With the major discussions continuing to unfold at COP26 about climate change and how it is being managed domestically and internationally, we take a look at esports and its negative impact on the real world.
Climate change is a harsh reality; it’s occurring right now and, at the current rate, will continue to do get worse. We all know about the negative effects of carbon emissions coming from cars and agriculture; however, did you realise just how bad gaming is for the environment?
As the esports industry continues to develop, so too does its carbon footprint. The numbers are astounding. It is estimated that esports consumes 34 terawatt-hours of energy each year, the equivalent of five million cars on the road.
Many companies in esports manufacture their hardware with petroleum-based substances. Additionally, esports executives and professional players travel tens of thousands of air miles a year flying around the globe to tournaments. Studies have also found that the average gamer will release 2,000 pounds of carbon into the atmosphere every year through gaming.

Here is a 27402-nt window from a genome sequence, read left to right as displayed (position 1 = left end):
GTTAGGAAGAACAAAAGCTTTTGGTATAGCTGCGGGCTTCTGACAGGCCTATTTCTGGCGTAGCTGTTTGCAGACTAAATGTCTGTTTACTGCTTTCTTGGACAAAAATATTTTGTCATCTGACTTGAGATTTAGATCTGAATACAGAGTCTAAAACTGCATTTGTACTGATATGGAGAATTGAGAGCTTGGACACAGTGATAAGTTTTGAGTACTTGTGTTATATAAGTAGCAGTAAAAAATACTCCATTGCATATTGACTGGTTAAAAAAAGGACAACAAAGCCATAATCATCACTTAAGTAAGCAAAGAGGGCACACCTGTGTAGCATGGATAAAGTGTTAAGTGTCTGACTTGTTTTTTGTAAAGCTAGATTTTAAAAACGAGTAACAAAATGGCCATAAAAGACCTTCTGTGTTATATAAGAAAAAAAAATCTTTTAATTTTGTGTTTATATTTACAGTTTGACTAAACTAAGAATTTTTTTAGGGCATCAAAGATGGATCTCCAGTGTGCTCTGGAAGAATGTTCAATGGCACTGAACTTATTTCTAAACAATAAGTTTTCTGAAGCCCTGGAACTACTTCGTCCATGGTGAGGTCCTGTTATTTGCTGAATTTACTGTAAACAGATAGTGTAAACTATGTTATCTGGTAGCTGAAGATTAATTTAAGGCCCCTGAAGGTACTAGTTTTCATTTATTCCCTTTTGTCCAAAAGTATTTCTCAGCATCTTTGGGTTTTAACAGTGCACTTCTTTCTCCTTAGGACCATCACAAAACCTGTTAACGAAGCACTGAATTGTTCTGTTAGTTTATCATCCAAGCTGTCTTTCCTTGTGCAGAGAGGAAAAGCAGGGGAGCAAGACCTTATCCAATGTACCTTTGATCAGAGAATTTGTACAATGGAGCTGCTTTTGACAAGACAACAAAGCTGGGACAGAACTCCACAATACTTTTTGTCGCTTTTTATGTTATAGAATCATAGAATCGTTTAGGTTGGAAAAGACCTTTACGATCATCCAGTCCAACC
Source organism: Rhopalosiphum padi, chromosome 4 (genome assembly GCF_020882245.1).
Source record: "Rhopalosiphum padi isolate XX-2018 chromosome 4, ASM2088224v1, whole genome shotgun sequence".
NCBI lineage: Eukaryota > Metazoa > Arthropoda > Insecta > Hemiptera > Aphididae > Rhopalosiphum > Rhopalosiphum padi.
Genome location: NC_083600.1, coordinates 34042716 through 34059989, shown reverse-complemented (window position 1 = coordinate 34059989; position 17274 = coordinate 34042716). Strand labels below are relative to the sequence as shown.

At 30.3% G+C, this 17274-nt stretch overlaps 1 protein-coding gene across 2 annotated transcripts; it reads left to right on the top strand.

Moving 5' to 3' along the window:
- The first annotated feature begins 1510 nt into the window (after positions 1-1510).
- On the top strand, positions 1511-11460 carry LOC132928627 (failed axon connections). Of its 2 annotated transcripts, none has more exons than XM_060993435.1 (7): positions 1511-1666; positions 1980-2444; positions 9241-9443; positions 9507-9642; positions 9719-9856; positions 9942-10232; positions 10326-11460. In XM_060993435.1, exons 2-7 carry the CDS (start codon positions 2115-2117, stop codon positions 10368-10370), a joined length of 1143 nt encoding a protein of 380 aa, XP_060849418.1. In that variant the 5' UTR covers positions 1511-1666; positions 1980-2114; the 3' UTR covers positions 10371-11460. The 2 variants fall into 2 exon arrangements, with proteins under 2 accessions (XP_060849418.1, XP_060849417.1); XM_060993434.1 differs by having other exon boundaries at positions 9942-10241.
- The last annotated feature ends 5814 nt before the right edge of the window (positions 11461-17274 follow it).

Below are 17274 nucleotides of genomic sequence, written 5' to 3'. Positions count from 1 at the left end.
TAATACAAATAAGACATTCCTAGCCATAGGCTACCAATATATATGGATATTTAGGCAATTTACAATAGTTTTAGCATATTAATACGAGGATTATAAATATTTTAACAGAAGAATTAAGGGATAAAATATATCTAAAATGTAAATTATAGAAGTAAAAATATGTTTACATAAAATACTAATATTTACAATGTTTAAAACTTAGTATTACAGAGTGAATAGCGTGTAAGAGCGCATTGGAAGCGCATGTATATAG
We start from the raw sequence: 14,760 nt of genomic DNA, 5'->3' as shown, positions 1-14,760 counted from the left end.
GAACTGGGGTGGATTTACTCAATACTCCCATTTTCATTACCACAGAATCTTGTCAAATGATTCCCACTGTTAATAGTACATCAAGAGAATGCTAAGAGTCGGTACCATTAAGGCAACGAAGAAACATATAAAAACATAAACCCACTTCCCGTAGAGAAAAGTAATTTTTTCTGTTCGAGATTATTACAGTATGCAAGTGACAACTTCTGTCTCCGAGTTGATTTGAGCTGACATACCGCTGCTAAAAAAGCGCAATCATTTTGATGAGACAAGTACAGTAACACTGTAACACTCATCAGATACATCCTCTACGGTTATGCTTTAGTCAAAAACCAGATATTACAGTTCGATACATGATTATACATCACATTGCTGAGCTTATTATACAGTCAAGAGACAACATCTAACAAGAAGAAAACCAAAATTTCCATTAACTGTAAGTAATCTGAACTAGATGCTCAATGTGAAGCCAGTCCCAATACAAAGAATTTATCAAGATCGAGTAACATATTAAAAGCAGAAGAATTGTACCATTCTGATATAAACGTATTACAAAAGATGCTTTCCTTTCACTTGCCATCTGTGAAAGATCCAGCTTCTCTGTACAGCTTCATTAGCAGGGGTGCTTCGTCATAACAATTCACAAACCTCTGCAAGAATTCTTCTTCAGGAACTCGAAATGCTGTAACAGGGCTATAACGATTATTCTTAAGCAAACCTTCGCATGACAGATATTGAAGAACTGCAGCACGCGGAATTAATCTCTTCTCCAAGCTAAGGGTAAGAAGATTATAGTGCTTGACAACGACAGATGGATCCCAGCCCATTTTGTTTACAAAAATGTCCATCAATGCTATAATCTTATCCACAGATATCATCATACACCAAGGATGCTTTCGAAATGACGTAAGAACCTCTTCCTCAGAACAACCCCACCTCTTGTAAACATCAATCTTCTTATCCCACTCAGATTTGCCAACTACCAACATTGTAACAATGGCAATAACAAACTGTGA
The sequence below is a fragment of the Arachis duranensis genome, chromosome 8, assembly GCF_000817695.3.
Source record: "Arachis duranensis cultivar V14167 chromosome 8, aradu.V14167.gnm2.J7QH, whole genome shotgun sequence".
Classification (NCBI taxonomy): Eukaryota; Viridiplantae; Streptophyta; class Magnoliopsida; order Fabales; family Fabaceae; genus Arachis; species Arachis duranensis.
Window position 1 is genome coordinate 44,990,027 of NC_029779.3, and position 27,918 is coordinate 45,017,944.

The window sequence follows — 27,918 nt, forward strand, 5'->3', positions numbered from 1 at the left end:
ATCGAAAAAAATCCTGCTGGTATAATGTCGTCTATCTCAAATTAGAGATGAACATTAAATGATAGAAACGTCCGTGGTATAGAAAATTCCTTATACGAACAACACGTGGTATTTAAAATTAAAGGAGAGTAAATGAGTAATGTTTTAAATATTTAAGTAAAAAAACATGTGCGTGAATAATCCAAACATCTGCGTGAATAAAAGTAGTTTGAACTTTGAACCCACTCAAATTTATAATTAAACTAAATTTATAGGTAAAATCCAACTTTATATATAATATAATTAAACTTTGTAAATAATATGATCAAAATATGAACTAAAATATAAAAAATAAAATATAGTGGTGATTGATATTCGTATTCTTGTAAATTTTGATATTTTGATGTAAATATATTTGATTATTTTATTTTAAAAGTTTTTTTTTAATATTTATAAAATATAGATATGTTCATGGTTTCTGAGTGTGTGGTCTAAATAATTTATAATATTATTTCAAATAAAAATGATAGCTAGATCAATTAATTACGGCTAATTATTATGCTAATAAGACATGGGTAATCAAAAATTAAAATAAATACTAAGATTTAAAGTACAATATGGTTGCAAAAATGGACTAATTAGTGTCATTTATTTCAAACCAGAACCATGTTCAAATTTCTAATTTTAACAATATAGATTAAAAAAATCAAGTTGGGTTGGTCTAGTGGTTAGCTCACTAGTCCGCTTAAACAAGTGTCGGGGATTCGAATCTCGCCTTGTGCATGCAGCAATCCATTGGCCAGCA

However, there is good news for esports and climate action, as both spaces can easily be intertwined. In fact, there are already many actions being taken to reduce the carbon footprint in esports.
This year, the Global Esports Federation committed to joining the Sports for Climate Action initiative to ensure a future of low-carbon emissions. Additionally, Guild Esports launched a sustainable Fortnite tournament, where a real tree was planted for every tree chopped down in-game.
With one in three people in the UK being classified as gamers, there are many simple steps that can be taken to reduce emissions. These include supporting gaming brands that are focused on tackling climate change and are engaged in practices to at least reduce their carbon footprint, switching off your gaming console when not using it, and even turning on any eco-mode options on your TV, console. These can all make a significant impact if many gamers follow suit.
The esports and gaming industries must consider the climate to improve the prospects of a better future. But they also have to empower their communities to follow suit. Online actions have real world implications.